But what has been consistent all the way along, is the quality of the two main products and these two articles reinforce the prospects of future demand for this small industry . . .


Law change could save cost of by-election with bob-each-way candidates

October 14, 2010

When then-Waitaki District deputy mayor Gary Kircher decided to stand for the mayoralty he chose to make it all or nothing – standing for mayor and not the council as well.

It was always going to be tough to beat a first-term mayor when there were no defining issues. Gary came a credible second which means now he’s neither mayor nor councillor.

Had he taken the bob each way approach he’d probably still be on the council. But had he done that and won, the District would be facing a by-election, as it did three years ago when then-councillor,  Alex Familton stood for council and mayor and won both. When reporting on that, the ODT said a by-election cost about $11,000 in 2007.

Central Otago is facing the expense of a by-election this time round for the same reason. Tony Lepper won a seat as councillor in the Earnscleugh-Manuherikia ward and his bid for the mayoralty.

There is nothing in legislation to stop people standing for more than one position on the same council even though success in both will trigger a by-election and I’m not sure it would be in the best interests of democracy if there was.

However, a law change could enable the next-highest polling candidate to take the council seat with the proviso that a petition by 10% of registered voters could request a by-election.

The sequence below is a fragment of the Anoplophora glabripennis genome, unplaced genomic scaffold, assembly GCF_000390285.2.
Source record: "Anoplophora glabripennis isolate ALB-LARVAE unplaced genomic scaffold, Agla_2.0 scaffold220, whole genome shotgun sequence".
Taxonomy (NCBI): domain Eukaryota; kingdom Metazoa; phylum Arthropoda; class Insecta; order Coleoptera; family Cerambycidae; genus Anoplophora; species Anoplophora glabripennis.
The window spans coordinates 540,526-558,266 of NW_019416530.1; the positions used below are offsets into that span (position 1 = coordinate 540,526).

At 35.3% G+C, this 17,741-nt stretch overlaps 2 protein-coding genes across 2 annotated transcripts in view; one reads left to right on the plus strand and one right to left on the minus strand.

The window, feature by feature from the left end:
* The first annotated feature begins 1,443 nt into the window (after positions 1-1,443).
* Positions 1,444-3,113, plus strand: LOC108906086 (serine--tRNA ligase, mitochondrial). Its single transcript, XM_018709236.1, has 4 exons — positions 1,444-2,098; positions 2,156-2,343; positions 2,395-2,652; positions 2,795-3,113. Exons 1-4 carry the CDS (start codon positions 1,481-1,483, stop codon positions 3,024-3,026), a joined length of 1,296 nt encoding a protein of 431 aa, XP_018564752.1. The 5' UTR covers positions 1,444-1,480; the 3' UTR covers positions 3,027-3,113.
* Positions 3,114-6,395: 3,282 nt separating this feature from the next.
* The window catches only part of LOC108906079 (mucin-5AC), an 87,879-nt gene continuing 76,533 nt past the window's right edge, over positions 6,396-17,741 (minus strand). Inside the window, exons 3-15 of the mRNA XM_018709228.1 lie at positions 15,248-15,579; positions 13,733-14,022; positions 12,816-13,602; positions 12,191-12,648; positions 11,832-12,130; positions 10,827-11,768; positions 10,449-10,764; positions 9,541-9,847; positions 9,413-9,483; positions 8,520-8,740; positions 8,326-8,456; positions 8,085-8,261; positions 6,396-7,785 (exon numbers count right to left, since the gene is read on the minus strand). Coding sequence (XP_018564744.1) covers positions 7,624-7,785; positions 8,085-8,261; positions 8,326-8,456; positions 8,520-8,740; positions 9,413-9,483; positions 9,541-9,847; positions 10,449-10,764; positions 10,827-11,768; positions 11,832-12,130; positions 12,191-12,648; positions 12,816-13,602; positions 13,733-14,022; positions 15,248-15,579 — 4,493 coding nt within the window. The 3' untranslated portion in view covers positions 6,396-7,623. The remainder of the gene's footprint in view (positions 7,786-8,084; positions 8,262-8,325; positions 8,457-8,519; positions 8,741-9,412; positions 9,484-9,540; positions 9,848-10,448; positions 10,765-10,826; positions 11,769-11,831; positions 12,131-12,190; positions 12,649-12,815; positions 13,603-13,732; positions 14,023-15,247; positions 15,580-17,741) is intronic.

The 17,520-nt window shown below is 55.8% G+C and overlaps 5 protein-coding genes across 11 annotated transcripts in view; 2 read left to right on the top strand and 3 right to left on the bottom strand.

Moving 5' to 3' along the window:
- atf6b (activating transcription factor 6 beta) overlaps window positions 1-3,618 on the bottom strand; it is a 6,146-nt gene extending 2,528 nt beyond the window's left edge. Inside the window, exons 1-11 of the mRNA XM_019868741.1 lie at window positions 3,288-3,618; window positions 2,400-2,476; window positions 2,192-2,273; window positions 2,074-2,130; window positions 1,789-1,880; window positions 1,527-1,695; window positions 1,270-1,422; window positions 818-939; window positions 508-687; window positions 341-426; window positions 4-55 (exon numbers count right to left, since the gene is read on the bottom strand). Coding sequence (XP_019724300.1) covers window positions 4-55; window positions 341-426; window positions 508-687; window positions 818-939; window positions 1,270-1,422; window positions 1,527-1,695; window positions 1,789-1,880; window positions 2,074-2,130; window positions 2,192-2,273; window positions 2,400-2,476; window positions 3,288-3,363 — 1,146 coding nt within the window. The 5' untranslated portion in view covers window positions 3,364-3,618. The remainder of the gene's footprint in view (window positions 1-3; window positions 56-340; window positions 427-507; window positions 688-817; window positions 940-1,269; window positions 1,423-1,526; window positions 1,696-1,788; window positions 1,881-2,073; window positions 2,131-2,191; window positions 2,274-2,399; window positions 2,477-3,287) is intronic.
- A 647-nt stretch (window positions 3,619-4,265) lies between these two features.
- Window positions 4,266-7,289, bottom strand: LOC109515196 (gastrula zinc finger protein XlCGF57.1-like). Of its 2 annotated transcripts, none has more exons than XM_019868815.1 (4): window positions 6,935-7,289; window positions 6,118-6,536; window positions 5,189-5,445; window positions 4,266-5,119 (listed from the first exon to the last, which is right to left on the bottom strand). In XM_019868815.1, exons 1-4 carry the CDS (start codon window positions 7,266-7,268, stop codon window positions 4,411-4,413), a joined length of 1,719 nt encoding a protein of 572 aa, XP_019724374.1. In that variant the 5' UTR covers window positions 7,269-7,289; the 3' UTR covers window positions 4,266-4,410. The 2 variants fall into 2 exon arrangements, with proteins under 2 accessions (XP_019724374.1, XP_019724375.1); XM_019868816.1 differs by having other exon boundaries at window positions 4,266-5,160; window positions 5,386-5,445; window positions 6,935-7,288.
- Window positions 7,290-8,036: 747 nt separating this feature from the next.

That would save the expense of a by-election if the bob-each way candidates won two seats and still safeguard democracy by enabling people to request a by-election if enough of them objected to the runner-up taking the seat.


Some old mayors some new in south

October 9, 2010

Two southern mayors lost their seats in the local body elections.

Central Otago District elected Tony Lepper, with sitting mayor Malcolm MacPherson coming in third place behind another challenger Jeff Hill.

Clutha District’s new mayor is Bryan Cadogan who beat the incumbent Juno Hayes who was seeking a fifth term.

Queenstown Lakes District has its first female mayor – Vanessa van Uden . Sitting mayor Clive Geddes didn’t seek re-election.

Waitaki District re-elected Alex Familton with a majority of 1183 over the only serious challenger and former Deputy mayor, Gary Kircher.

Invercargill people gave Tim Shadbolt a majority of more than 11,000 over challenger Suzanne Prentice.

Southland mayor Frano Cardno was returned for her seventh term.